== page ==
Two months into the Trump campaign and there are still some major questions that many pundits, politicians, and general observers of the news had assumed would be resolved, or at least somewhat cleared up by now. In just the past month, we have seen the unraveling of the American Health Care Act fiasco, Rachel Maddow’s rollout of tax returns that left many Trump skeptics unsatisfied, and the Hawaiian restraining order on the infamous travel ban. With the sheer volume of breaking news permeating millions of Americans’ lives in the form of smartphone notifications, social media commentary, and traditional news coverage, it’s getting harder and harder to keep up with Washington’s newest endeavors—and understandably so.
Over the past decade, an in nite abundance of information has become available at any time to people all over the world with the touch of a button, via a small piece of metal in their pockets, and it has drawn many critics due to how it distracts from the “real world.” But what happens when the “real” world appears stranger than the fiction in escapist iPhone games? What happens when something as trivial and fleeting as a viral meme becomes associated with a government office, or when whole Internet cultures are created in reaction to something said by a politician? While diversion tactics in and of themselves are hardly a new technique of anyone in the public eye, the current presidential administration has created a new standard for the way politics and news are discussed.
From the moment then-candidate Donald Trump descended an escalator in the summer of 2015 to announce his campaign, what would later come to be known as “alternative facts” became a staple, a driving force of that campaign, but what separates these outlandish statements from other intricately spun statements is how unapologetically the speaker seemed to be. If the news wasn’t fake before Trump accused CNN of being so, it was now — no matter what the facts said.
As we have moved forward from the election to Trump’s inauguration and the first few months of his presidency, the public still remains largely uninformed about one of the most glaring threats to the new administration — the Russia connection — and the more information on the subject does become available, the more dubious the relationship begins to look. But what happened just as news about Trump and Russia started resurfacing last month? Rachel Maddow mysteriously got ahold of some tax returns, pushing the former issue out of the headlines of news reports. And now, former national security advisor to the Trump camp, Michael Flynn, has said he is willing to testify on the issue of the team’s connections to Russian entities, but only if he is granted immunity from prosecution.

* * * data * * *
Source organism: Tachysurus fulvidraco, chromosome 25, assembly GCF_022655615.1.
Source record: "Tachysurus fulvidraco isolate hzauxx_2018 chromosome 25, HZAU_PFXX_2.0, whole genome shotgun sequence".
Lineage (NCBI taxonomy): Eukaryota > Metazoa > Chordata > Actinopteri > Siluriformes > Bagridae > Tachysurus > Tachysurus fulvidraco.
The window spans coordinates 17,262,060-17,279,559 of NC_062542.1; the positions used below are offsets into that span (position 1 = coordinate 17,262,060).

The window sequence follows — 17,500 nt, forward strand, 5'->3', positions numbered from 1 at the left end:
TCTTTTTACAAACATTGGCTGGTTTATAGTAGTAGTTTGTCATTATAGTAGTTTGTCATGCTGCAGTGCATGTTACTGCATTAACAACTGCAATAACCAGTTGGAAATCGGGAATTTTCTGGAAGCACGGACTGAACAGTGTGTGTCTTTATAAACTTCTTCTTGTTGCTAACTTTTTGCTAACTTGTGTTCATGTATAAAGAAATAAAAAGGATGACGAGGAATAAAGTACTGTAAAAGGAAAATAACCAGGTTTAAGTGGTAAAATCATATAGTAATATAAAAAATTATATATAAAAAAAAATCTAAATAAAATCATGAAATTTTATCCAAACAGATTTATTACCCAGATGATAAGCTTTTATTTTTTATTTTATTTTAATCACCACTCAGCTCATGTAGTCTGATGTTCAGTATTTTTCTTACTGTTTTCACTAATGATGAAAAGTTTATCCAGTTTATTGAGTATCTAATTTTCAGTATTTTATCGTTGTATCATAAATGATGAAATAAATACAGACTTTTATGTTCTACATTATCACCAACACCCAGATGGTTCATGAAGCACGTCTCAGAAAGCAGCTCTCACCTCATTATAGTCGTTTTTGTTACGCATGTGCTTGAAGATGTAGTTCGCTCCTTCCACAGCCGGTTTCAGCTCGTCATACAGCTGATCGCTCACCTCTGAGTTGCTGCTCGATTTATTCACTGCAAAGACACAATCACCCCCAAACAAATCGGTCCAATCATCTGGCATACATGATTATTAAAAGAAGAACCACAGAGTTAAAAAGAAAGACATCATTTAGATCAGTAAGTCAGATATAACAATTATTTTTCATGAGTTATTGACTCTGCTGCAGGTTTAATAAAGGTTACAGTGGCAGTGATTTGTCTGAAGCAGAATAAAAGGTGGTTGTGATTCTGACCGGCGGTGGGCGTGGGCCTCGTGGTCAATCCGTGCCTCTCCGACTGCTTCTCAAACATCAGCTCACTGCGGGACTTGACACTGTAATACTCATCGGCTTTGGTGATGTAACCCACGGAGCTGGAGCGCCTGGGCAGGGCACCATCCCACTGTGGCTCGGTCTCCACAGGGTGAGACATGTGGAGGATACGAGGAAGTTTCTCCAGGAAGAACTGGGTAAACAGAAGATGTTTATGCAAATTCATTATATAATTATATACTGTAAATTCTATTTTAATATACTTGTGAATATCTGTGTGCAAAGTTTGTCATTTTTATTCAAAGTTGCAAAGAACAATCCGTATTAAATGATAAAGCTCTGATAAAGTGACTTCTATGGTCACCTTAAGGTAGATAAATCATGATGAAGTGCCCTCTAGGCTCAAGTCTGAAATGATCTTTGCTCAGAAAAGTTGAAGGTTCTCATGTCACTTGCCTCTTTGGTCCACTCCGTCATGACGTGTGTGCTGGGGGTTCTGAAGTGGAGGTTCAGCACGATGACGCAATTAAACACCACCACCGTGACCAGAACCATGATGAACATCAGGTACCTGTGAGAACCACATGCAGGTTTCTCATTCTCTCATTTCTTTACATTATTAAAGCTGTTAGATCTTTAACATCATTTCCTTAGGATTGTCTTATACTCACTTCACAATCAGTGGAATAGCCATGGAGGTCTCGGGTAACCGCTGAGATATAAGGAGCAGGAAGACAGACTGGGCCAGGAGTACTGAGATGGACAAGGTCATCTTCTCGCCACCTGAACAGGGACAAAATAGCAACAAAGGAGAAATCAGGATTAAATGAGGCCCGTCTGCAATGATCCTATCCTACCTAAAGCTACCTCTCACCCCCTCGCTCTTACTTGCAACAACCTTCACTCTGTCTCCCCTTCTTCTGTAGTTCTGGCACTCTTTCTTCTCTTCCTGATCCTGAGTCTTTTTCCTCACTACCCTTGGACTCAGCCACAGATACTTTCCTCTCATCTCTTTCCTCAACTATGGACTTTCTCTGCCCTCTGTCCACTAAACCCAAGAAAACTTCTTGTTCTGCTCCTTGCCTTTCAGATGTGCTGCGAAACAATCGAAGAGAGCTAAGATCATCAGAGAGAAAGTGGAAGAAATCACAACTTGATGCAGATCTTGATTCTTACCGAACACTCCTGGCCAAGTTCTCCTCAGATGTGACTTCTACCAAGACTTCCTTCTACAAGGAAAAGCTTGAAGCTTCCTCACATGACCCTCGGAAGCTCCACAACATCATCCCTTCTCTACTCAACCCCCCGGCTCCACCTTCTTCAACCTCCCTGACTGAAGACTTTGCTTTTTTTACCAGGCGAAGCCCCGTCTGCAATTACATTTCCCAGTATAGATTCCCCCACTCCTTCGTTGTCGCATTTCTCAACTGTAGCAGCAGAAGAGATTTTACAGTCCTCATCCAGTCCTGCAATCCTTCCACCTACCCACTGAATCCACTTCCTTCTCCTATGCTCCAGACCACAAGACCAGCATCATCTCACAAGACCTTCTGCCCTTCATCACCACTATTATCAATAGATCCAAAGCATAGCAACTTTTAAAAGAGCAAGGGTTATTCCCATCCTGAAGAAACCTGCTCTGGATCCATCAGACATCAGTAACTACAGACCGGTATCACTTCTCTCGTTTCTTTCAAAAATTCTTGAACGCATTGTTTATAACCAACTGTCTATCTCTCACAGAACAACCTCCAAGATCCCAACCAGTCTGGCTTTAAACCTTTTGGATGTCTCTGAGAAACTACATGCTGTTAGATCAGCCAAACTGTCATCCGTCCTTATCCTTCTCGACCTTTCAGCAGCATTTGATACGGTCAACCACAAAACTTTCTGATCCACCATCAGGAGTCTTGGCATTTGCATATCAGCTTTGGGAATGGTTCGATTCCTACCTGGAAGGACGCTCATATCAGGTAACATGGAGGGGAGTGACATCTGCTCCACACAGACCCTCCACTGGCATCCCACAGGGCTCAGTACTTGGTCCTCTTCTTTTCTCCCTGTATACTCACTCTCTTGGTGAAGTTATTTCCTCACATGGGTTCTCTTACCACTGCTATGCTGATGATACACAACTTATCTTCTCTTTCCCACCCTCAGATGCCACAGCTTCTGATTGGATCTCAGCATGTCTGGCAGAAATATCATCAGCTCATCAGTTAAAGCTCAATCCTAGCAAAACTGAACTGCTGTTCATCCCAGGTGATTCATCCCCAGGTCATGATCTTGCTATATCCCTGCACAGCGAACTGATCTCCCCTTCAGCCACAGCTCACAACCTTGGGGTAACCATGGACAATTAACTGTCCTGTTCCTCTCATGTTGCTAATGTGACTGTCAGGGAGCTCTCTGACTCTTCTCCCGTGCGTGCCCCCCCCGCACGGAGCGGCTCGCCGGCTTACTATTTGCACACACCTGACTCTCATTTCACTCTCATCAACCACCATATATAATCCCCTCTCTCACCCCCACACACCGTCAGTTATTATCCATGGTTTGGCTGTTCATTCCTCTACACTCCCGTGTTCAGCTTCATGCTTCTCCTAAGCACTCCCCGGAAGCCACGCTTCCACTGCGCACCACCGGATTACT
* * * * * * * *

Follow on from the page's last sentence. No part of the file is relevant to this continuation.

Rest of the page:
But, it bears repeating: shady overseas connections, public deceit, and embarrassing gaffes are nothing new to politics, especially the American presidency. The only difference is that now we get them in the form of tweets at 3 o’clock in the morning from a president who has never previously held public office. And yes, the sheer volume of information surrounding Washington politics right now is overwhelming, even to self-professed political junkies; however, ignorance still does not equal bliss, peace, or justice, especially not when we need it most.
It’s easy to actively reject measures and statements that one disagrees with, and move on to the next thing. But by angrily lashing out at each other, severing ties due solely to differences in political opinion, and screaming into the void of the Internet about how little the sneaky administrators accurately speak for Americans, they are falling victim to the central idea that creating multiple scandals that cannot be handled with create a populace and opposition spread too thin. And charlatans can be stopped — through good, honest press, informed citizens, and active demonstration and representation. So while the road ahead may be unclear, and all the maps may be in a foreign language, the battle for truth is not over yet.